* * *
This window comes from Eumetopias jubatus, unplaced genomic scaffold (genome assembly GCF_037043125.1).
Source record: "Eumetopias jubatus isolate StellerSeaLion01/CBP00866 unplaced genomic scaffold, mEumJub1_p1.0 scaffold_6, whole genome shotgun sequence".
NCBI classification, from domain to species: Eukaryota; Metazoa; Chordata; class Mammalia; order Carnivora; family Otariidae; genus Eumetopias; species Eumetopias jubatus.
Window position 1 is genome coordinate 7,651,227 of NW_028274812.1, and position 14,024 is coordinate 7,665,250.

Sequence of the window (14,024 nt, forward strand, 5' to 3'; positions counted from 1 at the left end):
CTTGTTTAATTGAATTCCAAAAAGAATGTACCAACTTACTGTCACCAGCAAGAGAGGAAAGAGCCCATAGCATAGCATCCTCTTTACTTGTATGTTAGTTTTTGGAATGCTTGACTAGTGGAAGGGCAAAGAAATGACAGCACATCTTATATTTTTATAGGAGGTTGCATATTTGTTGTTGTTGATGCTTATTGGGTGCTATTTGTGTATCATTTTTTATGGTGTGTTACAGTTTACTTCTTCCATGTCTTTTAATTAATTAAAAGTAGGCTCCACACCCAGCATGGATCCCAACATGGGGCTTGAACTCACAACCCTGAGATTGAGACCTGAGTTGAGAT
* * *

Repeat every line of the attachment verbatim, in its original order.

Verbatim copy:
This window comes from Eumetopias jubatus, unplaced genomic scaffold (genome assembly GCF_037043125.1).
Source record: "Eumetopias jubatus isolate StellerSeaLion01/CBP00866 unplaced genomic scaffold, mEumJub1_p1.0 scaffold_6, whole genome shotgun sequence".
NCBI classification, from domain to species: Eukaryota; Metazoa; Chordata; class Mammalia; order Carnivora; family Otariidae; genus Eumetopias; species Eumetopias jubatus.
Window position 1 is genome coordinate 7,651,227 of NW_028274812.1, and position 14,024 is coordinate 7,665,250.

Sequence of the window (14,024 nt, forward strand, 5' to 3'; positions counted from 1 at the left end):
CTTGTTTAATTGAATTCCAAAAAGAATGTACCAACTTACTGTCACCAGCAAGAGAGGAAAGAGCCCATAGCATAGCATCCTCTTTACTTGTATGTTAGTTTTTGGAATGCTTGACTAGTGGAAGGGCAAAGAAATGACAGCACATCTTATATTTTTATAGGAGGTTGCATATTTGTTGTTGTTGATGCTTATTGGGTGCTATTTGTGTATCATTTTTTATGGTGTGTTACAGTTTACTTCTTCCATGTCTTTTAATTAATTAAAAGTAGGCTCCACACCCAGCATGGATCCCAACATGGGGCTTGAACTCACAACCCTGAGATTGAGACCTGAGTTGAGAT